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David L
David L, Attorney
Category: Business Law
Satisfied Customers: 3255
Experience:  Corporate and Business lawyer since 1997
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Ive had my Business for 3 years. I outsource repairs on certain

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I've had my Business for 3 years. I outsource repairs on certain items brought into my business. 10 months ago me & the guy use to do these repairs decided to become partners in my business. I operate the business daily & his role was also to be there daily doing these repairs, And never showed up,Not Once. He gave me some money to buy into my business me at 51% of profits & him 49%. We wrote a temporary contract stating he gave this money & this was a temporary contract the official 1 would be created & signed the following week at the bank I have my business account at-Took it to my bank, had it notorized & talked to my banker about getting setup as a partnership & creating an official contract. My Banker told us return the following Monday,he'd have everything ready for us to sign. That Monday I called to see if he would meet me at the bank, his reply "set it up for another time Im busy." Now he wants his profits or his money back. What are my [email protected]
Hello. I would say that the right thing to do would be to give him his money back and terminate the "partnership." You wouldn't have much right to keep the money he invested, but he also should have no right to profits, since he has done nothing he promised.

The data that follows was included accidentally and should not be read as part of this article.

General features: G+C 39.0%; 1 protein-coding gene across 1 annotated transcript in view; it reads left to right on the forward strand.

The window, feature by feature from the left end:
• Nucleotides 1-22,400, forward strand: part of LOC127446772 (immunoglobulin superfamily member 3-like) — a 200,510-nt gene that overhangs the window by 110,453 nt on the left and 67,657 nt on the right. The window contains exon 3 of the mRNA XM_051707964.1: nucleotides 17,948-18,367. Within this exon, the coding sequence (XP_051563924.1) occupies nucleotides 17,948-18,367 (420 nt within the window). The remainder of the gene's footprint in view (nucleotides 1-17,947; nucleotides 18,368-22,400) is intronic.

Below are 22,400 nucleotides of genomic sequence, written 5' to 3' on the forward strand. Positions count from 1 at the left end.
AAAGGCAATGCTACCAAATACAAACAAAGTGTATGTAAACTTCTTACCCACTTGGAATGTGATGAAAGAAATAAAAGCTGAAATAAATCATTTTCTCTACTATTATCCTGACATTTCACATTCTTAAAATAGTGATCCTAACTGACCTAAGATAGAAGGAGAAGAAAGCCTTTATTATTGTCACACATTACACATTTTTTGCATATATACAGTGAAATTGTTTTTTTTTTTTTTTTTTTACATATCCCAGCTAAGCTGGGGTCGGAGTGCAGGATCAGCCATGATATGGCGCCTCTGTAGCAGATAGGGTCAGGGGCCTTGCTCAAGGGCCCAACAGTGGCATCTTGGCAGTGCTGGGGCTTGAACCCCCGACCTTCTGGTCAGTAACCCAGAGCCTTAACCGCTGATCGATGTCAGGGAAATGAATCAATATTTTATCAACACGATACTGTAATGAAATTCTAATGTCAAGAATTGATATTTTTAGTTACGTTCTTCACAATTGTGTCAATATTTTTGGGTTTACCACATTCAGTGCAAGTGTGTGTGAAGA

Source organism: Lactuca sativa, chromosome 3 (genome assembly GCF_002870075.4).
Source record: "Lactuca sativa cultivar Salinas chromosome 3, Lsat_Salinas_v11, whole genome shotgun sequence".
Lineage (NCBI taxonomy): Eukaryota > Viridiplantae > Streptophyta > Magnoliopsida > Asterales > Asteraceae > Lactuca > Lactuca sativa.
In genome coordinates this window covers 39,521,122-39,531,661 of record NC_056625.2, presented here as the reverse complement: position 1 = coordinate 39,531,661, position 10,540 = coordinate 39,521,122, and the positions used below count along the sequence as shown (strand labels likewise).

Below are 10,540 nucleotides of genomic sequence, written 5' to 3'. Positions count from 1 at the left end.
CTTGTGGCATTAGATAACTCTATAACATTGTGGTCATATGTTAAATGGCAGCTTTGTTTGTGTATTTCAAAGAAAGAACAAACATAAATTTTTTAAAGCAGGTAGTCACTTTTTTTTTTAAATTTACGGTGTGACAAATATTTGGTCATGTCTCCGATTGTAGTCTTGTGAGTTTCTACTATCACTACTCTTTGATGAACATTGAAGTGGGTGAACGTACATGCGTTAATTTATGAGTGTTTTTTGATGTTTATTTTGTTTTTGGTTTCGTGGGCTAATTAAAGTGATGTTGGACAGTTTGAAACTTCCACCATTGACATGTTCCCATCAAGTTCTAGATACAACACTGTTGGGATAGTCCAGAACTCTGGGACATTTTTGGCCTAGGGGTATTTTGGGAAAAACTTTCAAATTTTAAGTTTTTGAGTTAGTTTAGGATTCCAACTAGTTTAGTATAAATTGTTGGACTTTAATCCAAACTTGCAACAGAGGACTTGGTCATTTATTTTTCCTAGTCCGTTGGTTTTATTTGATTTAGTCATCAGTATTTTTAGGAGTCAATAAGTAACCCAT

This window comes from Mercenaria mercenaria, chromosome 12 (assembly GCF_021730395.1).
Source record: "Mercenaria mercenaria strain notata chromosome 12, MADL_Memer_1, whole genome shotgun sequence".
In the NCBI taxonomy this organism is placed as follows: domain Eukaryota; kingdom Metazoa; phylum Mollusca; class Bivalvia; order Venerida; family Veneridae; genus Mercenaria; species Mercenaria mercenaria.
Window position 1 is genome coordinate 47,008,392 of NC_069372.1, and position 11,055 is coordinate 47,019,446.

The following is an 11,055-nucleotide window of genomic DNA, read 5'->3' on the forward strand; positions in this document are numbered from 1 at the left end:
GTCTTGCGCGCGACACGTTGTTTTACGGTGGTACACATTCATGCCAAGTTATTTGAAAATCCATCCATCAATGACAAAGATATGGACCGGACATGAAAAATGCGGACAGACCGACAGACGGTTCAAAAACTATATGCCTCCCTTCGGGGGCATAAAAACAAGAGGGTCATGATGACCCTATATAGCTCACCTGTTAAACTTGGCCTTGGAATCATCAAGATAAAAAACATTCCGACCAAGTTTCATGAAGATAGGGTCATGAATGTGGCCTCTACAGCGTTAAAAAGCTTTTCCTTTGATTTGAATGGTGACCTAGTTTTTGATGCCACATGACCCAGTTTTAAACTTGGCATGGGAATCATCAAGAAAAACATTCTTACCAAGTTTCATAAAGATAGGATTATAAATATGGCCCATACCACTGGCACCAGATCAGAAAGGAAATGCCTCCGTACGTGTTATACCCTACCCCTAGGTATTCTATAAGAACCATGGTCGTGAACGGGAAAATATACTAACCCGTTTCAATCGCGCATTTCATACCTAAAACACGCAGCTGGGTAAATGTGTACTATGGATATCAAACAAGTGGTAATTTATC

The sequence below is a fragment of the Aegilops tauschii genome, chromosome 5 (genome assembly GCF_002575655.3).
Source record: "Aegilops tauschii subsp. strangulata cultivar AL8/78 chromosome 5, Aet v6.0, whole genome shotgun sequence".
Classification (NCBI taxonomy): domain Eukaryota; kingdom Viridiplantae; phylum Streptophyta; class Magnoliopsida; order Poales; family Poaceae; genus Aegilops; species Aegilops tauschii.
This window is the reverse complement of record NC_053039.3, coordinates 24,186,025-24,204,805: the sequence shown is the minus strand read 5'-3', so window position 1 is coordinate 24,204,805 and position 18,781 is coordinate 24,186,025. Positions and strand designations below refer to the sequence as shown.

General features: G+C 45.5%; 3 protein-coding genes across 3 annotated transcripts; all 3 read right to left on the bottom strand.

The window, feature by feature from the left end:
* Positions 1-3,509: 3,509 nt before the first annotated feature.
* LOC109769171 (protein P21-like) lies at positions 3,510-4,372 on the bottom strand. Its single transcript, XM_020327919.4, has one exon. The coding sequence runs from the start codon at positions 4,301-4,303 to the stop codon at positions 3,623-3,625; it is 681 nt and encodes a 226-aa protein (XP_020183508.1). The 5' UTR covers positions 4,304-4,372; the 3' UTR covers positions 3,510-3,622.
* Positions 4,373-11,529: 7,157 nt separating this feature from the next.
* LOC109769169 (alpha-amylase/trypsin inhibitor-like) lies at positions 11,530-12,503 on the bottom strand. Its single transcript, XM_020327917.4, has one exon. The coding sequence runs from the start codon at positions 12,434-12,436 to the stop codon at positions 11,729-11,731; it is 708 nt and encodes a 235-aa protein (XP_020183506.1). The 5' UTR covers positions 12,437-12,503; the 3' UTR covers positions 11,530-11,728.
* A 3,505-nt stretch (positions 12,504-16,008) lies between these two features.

Customer: replied 5 years ago.
The thing is he is damanding his money right of way. I've used yhe money on other things. It wasnt suppossed to be put into the Business, It he was simply buying in. I wasnt prepard to have to give it back to him at the time. I really thought he was going to be fully involved. My Question is how good is the contract. It clearly stated it was a temporary contract untill the following week.
The problem I see is that you did accept the money and used it in the business. Thus, let's assume that he "bought in." In that case, he does own a share of the business and would be entitled to at least a portion of the profits. You and he can argue over the terms of the agreement and the actual amount of profits he should receive. You can argue that part of his investment was supposed to be in the form of contributing services, which he never did. I think you owe him something, but how much is up for debate.
Customer: replied 5 years ago.

I Agree. I told him I would give him his money back, but he would have to take payments. But he no he needs it A.S.A.P. - I also gave him the option to start coming in and start doing what he was suppossed to do from day one, he dosent want to do that. As far as profits the business is paying itself. Not really profit to give. I give him full access to all paper work, invoices, sales, & whatever else he wants to see.

My arguement is I feel he just wanted to sit back and collect profit without putting in work and that was not the agreement.

I agree with your argument, and I'm not sure you have to immediately give him back the whole thing. I guess the botXXXXX XXXXXne question is will this end up in litigation or can it be resolved between the two of you? If you can work out a reasonable agreement, then that is clearly the way to go. You have a valid argument that he never performed. He has an argument that he gave money to the business. You can tell him there are no "profits" and therefore, there is no distribution at this time. You can also tell him that if he wants his money back, you are willing to give him an x lump sum or more than x but it will be returned over time.
David L and 3 other Business Law Specialists are ready to help you
Customer: replied 5 years ago.
Ok. Thank You for your help
You're welcome. Good luck.